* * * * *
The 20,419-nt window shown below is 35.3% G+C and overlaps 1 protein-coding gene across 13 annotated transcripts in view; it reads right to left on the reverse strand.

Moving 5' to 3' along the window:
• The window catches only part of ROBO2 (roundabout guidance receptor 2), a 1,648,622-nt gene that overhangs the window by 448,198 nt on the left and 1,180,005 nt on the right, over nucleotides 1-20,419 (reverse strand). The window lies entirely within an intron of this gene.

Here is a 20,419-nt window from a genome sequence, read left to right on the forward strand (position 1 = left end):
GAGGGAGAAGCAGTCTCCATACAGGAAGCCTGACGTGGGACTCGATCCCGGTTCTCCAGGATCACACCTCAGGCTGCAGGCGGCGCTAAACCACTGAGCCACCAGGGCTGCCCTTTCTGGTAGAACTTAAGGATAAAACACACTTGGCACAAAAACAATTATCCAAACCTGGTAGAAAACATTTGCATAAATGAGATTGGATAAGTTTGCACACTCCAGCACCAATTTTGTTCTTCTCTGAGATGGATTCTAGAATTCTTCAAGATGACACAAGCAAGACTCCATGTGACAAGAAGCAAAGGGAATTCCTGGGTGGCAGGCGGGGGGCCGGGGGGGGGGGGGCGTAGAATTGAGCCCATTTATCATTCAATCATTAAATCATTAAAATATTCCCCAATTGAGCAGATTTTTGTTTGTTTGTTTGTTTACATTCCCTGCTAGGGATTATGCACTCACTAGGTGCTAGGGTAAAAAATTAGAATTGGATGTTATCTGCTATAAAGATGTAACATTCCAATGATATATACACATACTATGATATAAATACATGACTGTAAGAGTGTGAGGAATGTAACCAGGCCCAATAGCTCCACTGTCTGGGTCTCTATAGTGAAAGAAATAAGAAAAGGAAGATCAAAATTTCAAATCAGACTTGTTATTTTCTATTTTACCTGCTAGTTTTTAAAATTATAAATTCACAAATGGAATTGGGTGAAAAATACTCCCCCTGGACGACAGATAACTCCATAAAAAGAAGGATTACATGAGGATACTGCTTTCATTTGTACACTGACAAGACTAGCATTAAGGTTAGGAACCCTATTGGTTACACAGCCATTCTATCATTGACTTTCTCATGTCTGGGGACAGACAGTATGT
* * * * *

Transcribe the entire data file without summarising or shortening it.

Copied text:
The 20,419-nt window shown below is 35.3% G+C and overlaps 1 protein-coding gene across 13 annotated transcripts in view; it reads right to left on the reverse strand.

Moving 5' to 3' along the window:
• The window catches only part of ROBO2 (roundabout guidance receptor 2), a 1,648,622-nt gene that overhangs the window by 448,198 nt on the left and 1,180,005 nt on the right, over nucleotides 1-20,419 (reverse strand). The window lies entirely within an intron of this gene.

Here is a 20,419-nt window from a genome sequence, read left to right on the forward strand (position 1 = left end):
GAGGGAGAAGCAGTCTCCATACAGGAAGCCTGACGTGGGACTCGATCCCGGTTCTCCAGGATCACACCTCAGGCTGCAGGCGGCGCTAAACCACTGAGCCACCAGGGCTGCCCTTTCTGGTAGAACTTAAGGATAAAACACACTTGGCACAAAAACAATTATCCAAACCTGGTAGAAAACATTTGCATAAATGAGATTGGATAAGTTTGCACACTCCAGCACCAATTTTGTTCTTCTCTGAGATGGATTCTAGAATTCTTCAAGATGACACAAGCAAGACTCCATGTGACAAGAAGCAAAGGGAATTCCTGGGTGGCAGGCGGGGGGCCGGGGGGGGGGGGGCGTAGAATTGAGCCCATTTATCATTCAATCATTAAATCATTAAAATATTCCCCAATTGAGCAGATTTTTGTTTGTTTGTTTGTTTACATTCCCTGCTAGGGATTATGCACTCACTAGGTGCTAGGGTAAAAAATTAGAATTGGATGTTATCTGCTATAAAGATGTAACATTCCAATGATATATACACATACTATGATATAAATACATGACTGTAAGAGTGTGAGGAATGTAACCAGGCCCAATAGCTCCACTGTCTGGGTCTCTATAGTGAAAGAAATAAGAAAAGGAAGATCAAAATTTCAAATCAGACTTGTTATTTTCTATTTTACCTGCTAGTTTTTAAAATTATAAATTCACAAATGGAATTGGGTGAAAAATACTCCCCCTGGACGACAGATAACTCCATAAAAAGAAGGATTACATGAGGATACTGCTTTCATTTGTACACTGACAAGACTAGCATTAAGGTTAGGAACCCTATTGGTTACACAGCCATTCTATCATTGACTTTCTCATGTCTGGGGACAGACAGTATGT